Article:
– Did they break in or did they just get within the perimeter?
– I’m not sure exactly what happened. Anyway, over the course of a year their charges have been increased to charges of terrorism. The reason this is a problem is not just: “We’re acting like idiots.” These laws we’re talking about kick in when it’s terrorism, and it’s, suddenly: singing Christmas carols is terrorism, sneaking into a nuclear power plant to post a sign is terrorism, then ordinary crimes get rolled up in this dragnet.
– Well, we have this prison industry, and we’re signing these deals that say: “We’ve got to give them 90%+ capacity.” And if we make everything terrorism, we make all the law breakers terrorists, we’re going to be fulfilling those contractual obligations to our prison builders.
– I don’t follow that issue; I think it’s probably an important thing to add into this mix, because you do want to look at the interests that are pushing all these things, but I don’t follow the private prison industry. I’m sure it’s related, because you have another corporate entity pushing for prison terms. It feels like a mistake in a democracy.
– Seems to me that the whole thing about laws to satisfy corporate needs strikes me as a real problem in our democracy.
– I would agree.
– I’m speaking with authoritative security expert Bruce Schneier about the data collecting agency, the NSA. We’re talking about fear, real and manufactured; we’re talking about the corporate/government crossover as consumers give more and more information to the companies that, ultimately, share the information with the NSA. But first I want to beat on this fear concept just a little bit further, because it seems to me that while we have a large degree of fear in our populous, fear of terrorism, fear of whatever, fear of what’s going on in the Internet – I don’t know if we should fear as much as we’re doing, and that’s why I keep wondering what else is behind this massive data collection, because I don’t think now the people who are doing this data collection are as fearful as they were 12 years ago.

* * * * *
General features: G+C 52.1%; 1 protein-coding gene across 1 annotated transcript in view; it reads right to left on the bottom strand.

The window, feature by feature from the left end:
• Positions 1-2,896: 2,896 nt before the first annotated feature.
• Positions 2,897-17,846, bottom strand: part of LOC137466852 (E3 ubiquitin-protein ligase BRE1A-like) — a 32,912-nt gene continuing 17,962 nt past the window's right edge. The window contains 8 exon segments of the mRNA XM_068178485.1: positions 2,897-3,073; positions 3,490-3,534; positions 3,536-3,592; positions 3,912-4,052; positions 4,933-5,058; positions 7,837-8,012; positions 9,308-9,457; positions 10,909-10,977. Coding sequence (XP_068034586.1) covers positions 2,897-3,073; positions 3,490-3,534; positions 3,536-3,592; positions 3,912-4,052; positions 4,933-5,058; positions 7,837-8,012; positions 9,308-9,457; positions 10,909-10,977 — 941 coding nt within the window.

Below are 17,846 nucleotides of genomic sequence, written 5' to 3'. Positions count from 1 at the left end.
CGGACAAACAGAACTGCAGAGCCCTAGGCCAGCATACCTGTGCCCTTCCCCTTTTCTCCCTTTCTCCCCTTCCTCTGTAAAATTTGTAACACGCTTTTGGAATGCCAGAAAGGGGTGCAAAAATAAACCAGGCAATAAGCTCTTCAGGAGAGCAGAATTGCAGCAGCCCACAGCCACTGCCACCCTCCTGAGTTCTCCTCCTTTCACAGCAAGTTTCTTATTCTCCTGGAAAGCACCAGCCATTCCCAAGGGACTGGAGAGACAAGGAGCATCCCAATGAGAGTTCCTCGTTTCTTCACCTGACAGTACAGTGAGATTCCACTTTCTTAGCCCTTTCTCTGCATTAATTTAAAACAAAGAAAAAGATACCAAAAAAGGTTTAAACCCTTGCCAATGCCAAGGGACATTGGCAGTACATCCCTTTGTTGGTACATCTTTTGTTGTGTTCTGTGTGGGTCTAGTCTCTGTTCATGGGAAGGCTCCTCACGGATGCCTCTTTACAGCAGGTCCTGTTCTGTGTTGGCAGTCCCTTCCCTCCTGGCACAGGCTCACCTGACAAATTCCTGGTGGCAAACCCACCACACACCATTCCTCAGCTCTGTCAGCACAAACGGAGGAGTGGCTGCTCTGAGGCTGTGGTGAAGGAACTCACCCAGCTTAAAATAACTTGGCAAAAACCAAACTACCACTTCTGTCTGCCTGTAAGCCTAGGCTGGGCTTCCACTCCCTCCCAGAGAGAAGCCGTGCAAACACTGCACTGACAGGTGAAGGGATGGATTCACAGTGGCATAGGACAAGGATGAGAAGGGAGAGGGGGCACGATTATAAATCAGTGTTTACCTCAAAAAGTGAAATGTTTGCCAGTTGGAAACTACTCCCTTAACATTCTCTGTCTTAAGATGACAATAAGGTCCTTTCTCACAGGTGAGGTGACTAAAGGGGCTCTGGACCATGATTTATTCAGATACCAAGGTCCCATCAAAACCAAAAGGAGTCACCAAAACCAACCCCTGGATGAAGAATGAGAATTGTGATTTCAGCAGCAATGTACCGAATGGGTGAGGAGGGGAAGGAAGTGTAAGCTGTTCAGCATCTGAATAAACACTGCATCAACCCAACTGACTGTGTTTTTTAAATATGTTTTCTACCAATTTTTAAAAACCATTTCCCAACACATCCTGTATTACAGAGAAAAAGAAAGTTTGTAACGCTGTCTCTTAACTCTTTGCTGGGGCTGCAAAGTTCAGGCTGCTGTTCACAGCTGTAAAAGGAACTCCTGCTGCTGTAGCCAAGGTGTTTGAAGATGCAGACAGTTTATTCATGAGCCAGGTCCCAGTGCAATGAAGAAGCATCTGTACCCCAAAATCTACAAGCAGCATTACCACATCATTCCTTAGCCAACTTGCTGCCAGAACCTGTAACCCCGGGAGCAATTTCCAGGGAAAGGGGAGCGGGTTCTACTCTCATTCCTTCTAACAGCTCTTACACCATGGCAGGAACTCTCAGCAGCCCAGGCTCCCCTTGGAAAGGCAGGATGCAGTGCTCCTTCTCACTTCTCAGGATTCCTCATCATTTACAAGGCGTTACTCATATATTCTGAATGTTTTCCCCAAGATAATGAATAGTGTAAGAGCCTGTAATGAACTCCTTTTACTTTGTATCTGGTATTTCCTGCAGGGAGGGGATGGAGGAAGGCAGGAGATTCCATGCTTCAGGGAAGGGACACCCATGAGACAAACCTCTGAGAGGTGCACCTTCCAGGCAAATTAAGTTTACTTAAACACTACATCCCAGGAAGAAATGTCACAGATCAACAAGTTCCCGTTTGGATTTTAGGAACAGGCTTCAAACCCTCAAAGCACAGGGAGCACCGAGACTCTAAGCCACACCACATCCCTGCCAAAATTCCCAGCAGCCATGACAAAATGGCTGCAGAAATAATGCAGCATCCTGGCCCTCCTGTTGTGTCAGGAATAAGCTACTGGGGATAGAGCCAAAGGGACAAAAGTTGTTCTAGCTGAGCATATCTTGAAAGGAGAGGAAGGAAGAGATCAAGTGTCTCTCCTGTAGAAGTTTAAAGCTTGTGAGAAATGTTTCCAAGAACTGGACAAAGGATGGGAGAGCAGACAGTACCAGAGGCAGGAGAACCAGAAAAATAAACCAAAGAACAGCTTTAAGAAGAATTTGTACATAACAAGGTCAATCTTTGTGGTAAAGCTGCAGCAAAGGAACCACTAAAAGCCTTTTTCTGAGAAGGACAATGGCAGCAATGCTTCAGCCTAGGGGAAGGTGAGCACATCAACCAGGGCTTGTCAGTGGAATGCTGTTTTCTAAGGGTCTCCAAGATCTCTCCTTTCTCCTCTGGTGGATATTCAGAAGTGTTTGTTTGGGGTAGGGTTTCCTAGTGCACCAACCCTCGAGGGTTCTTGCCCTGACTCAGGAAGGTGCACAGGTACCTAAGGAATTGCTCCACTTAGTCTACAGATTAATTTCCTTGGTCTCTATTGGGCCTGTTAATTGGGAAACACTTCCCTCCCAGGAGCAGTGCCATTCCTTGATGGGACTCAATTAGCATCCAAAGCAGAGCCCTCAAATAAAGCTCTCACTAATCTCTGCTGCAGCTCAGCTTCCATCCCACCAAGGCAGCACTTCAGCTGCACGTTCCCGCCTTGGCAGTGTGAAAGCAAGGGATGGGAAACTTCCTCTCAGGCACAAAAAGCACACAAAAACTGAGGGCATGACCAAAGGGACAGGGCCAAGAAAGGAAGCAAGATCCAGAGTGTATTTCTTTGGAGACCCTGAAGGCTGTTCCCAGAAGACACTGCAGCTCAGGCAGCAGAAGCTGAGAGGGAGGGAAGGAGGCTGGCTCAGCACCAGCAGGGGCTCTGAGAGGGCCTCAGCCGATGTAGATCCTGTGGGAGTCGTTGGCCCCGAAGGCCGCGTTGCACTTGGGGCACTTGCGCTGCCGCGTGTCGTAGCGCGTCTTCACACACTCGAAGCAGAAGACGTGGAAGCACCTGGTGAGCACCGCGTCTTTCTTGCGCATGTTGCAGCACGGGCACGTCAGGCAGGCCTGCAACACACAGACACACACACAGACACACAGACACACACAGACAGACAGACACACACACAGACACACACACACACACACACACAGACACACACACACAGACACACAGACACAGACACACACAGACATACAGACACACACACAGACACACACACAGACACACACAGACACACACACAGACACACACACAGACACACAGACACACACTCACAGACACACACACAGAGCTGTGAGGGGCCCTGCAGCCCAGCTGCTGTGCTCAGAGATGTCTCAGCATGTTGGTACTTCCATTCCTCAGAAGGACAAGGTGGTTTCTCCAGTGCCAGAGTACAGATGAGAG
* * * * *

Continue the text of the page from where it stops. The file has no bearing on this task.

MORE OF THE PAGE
– I don’t either. But remember that the NSA’s charter is to collect everything. In some ways it’s what they do. They have the hammer and the world is a nail. If you put the NSA in charge of anything, first thing they’ll do is collect all the data on everybody everywhere. These programs have taken the life of their own. I don’t think there is some secret hidden agenda; I think it’s just the natural proclivities of the people who are running this right now. And this data collection will continue forever until it’s stopped, because that’s the NSA’s job, that’s their mission, that’s why they get paychecks. I don’t think it’s malicious; I think it’s just the way they see the world. The world is one big bucket of data that they need to collect, and by God they’re going to collect it.
– And the amount of collection that is going on – it’s increasing right now, it seems, but are we seeing just the fact that our spy agencies have gotten their hands on some amazing toys and they have to play with them. I mean, how could they not?
– I think it’s less the toys and more this confluence of goals between the government and the industry. It’s sort of interesting to watch that the government is getting data that it could never get without industry help.
So, for example, imagine the government tried to pass a law saying: “Everybody must carry a tracking device with them 24/7”. That would never ever pass, they could never get it through Congress. Yet we all carry cell phones and the government can just ask Verizon for our tracking data.